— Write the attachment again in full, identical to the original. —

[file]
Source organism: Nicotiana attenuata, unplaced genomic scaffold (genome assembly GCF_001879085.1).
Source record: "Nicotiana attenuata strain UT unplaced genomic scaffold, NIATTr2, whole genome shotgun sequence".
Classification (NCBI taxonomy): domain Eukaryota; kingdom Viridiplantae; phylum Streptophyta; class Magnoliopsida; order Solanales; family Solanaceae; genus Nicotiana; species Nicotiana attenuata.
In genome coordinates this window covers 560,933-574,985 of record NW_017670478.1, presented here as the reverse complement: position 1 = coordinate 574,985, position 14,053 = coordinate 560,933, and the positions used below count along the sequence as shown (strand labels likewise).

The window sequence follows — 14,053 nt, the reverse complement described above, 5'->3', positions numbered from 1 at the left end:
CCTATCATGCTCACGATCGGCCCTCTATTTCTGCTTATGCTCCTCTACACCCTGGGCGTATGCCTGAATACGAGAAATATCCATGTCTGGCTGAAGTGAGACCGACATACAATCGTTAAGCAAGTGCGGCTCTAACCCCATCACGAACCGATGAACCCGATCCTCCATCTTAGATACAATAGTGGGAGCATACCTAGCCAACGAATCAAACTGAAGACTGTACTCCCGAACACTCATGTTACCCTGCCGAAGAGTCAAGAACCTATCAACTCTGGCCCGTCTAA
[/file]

Source organism: Nicotiana attenuata, unplaced genomic scaffold (genome assembly GCF_001879085.1).
Source record: "Nicotiana attenuata strain UT unplaced genomic scaffold, NIATTr2, whole genome shotgun sequence".
Classification (NCBI taxonomy): domain Eukaryota; kingdom Viridiplantae; phylum Streptophyta; class Magnoliopsida; order Solanales; family Solanaceae; genus Nicotiana; species Nicotiana attenuata.
In genome coordinates this window covers 560,933-574,985 of record NW_017670478.1, presented here as the reverse complement: position 1 = coordinate 574,985, position 14,053 = coordinate 560,933, and the positions used below count along the sequence as shown (strand labels likewise).

The window sequence follows — 14,053 nt, the reverse complement described above, 5'->3', positions numbered from 1 at the left end:
CCTATCATGCTCACGATCGGCCCTCTATTTCTGCTTATGCTCCTCTACACCCTGGGCGTATGCCTGAATACGAGAAATATCCATGTCTGGCTGAAGTGAGACCGACATACAATCGTTAAGCAAGTGCGGCTCTAACCCCATCACGAACCGATGAACCCGATCCTCCATCTTAGATACAATAGTGGGAGCATACCTAGCCAACGAATCAAACTGAAGACTGTACTCCCGAACACTCATGTTACCCTGCCGAAGAGTCAAGAACCTATCAACTCTGGCCCGTCTAA